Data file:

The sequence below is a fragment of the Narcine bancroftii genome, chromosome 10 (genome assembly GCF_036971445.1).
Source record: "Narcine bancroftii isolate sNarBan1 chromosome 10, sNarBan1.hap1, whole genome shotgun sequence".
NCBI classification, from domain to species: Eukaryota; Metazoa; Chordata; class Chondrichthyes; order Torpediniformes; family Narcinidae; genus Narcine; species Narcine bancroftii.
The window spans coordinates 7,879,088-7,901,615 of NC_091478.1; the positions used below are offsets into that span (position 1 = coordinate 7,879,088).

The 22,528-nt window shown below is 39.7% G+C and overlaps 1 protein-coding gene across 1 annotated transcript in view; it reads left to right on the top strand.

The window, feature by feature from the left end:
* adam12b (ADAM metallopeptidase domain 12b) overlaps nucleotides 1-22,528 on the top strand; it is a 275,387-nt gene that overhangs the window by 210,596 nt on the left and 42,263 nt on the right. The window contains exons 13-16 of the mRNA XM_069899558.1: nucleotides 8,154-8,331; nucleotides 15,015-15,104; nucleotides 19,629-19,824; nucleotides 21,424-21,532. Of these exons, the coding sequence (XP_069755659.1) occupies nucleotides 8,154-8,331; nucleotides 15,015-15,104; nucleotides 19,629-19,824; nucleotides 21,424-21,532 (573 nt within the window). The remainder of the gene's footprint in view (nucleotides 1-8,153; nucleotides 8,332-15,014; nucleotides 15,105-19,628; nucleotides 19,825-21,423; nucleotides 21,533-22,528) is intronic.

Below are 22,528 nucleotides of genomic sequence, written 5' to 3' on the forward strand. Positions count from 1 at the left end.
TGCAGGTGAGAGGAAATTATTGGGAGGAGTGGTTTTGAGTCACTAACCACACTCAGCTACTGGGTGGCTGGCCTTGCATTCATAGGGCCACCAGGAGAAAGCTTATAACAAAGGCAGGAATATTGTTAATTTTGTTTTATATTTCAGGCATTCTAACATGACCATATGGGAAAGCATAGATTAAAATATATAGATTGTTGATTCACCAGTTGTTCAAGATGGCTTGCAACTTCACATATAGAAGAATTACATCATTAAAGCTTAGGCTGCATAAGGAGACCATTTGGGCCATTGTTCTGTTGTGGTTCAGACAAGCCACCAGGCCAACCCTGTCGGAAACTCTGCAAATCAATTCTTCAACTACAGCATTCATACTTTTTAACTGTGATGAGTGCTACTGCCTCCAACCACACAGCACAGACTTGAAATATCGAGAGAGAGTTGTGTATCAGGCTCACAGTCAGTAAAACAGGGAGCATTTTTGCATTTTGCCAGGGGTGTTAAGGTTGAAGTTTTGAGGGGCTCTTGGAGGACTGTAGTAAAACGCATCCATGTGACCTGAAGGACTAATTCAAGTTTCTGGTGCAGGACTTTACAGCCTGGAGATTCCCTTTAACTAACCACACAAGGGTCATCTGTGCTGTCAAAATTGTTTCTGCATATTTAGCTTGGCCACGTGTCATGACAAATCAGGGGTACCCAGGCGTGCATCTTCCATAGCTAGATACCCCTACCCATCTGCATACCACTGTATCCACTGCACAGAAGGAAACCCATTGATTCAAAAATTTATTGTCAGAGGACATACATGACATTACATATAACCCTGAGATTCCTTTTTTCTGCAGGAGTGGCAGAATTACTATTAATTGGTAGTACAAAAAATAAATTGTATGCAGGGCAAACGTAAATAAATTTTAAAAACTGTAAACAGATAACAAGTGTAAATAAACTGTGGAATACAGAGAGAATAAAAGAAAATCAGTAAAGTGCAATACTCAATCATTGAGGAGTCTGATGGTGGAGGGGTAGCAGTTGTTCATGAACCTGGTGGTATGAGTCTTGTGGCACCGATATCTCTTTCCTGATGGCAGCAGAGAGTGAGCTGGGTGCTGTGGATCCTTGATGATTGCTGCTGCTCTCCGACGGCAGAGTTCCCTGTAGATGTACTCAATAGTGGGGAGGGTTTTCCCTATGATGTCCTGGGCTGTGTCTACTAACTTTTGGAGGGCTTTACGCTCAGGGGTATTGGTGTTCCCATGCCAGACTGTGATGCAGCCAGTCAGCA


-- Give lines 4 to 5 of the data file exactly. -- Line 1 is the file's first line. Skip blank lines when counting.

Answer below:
The window spans coordinates 7,879,088-7,901,615 of NC_091478.1; the positions used below are offsets into that span (position 1 = coordinate 7,879,088).

The 22,528-nt window shown below is 39.7% G+C and overlaps 1 protein-coding gene across 1 annotated transcript in view; it reads left to right on the top strand.